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Bronze sacrificial vessel
300
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Why this is a
Masterpiece

This vessel is a masterpiece because of its exceptional beauty and symbolic importance in sacrificial ceremonies.

History of the Object
Some 30 different types of bronze sacrificial vessels are known from China's bronze age. Most of them were developed from clay and thus spring from Stone Age traditions. They were used in the important, regularly-performed sacrifices made to ancestral spirits in family temples. Through offerings, living members of a large family were able to come into contact with the spirits of their ancestors, who after being lavishly provided for, were supposed to support their descendants, sending them good harvests, wealth and abundant offspring. Quite naturally, the vessels used for sacrificial ceremonies had to be beautiful and specific decorations endowed them with magic powers. This vessel is a tripod on solid legs with two vertical handles. Decoration in high relief covers most of the vessel. At the top, there is a border depicting three pairs of confronted dragons with 't´ao-t´ieh' masks between them. These types of masks probably go back to a dance mask used by rainmakers or shamans at special rites held to invoke rain. It is unknown how the dragon originated in Chinese art. It is possibly that it started with the alligator, which is a water animal. For thousands of years the dragon has been a symbol of life-giving rain. The dragons have beaks, C-horns and long bodies with coiled tails. Their front legs and wings have pointed tips. The dragons are separated by six flanges, three of them forming the bridges of the monster´s noses. Below the dragon border are triangles with cicadas. Cicadas symbolize resurrection. The animal figures stand out against a geometrical background of square spirals, i.e. the 'leiwen' or thunder and cloud pattern. The dark filling is in the geometrical design. There is a thick patina in green, blue and rust with textile impressions in some places.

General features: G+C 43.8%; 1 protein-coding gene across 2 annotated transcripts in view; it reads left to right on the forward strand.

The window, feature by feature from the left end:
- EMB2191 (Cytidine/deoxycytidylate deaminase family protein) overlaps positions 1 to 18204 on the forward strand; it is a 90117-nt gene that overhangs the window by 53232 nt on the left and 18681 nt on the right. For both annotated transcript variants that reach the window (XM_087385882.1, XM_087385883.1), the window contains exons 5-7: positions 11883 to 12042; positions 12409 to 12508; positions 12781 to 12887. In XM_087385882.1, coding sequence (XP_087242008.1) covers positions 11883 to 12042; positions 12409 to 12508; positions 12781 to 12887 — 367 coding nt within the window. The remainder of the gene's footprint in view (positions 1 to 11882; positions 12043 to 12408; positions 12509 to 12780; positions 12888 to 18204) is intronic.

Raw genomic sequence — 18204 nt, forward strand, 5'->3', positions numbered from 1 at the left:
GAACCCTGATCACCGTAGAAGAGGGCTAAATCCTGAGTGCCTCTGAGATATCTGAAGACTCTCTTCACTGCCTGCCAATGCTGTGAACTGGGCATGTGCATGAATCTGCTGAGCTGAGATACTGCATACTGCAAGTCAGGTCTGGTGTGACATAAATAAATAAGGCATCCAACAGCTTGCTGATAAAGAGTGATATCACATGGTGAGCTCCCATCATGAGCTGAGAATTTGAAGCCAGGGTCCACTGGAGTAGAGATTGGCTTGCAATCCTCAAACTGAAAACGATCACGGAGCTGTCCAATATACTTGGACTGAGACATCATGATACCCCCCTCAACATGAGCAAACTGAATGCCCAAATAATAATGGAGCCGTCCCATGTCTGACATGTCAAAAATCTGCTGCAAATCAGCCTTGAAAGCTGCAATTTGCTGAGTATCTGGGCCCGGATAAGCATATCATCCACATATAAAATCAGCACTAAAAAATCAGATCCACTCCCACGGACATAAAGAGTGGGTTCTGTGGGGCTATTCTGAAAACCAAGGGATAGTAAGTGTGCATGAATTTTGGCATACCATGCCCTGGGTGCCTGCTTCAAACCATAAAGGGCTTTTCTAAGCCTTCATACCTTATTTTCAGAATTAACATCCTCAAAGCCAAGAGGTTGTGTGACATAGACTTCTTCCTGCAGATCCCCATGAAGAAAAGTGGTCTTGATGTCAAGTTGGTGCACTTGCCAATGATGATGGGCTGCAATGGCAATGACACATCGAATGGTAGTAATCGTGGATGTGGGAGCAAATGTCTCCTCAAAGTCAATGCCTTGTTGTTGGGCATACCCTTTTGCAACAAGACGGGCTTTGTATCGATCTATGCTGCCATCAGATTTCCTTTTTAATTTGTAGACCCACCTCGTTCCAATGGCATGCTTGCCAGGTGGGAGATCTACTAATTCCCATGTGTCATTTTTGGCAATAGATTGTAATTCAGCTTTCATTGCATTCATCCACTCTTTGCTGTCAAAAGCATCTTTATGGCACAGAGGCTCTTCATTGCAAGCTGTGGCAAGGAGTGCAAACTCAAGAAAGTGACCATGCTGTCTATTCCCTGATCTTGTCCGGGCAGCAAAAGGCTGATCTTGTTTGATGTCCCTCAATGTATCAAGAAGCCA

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Type
Archaeological 
Materials
bronze 
Measurements
215 x 179 mm 
Creator name
Unknown 
Creator date
Unknown 
Where it was made
China 
Geography
China 
Time period
BCE 16th century ~ BCE 16th century 
Creation date
BCE 16th Century- 11th Century; ca 1500-1028 BC; Late Shang Dynasty 
Function
'Ting', sacrificial vessel for cooking meat 
Acquisition
The vessel was acquired in 1963 from C.T. Loo & Cie, Paris, France 
Copyright
Photo: The Didrichsen Museum of Art and Culture archives. Photographer - Jussi Pakkala. 
Acknowledgements
 
Owner
The Didrichsen Museum of Art and Culture 
Museum
Didrichsen Art Museum 
Credit line
The Didrichsen Museum of Art and Culture 

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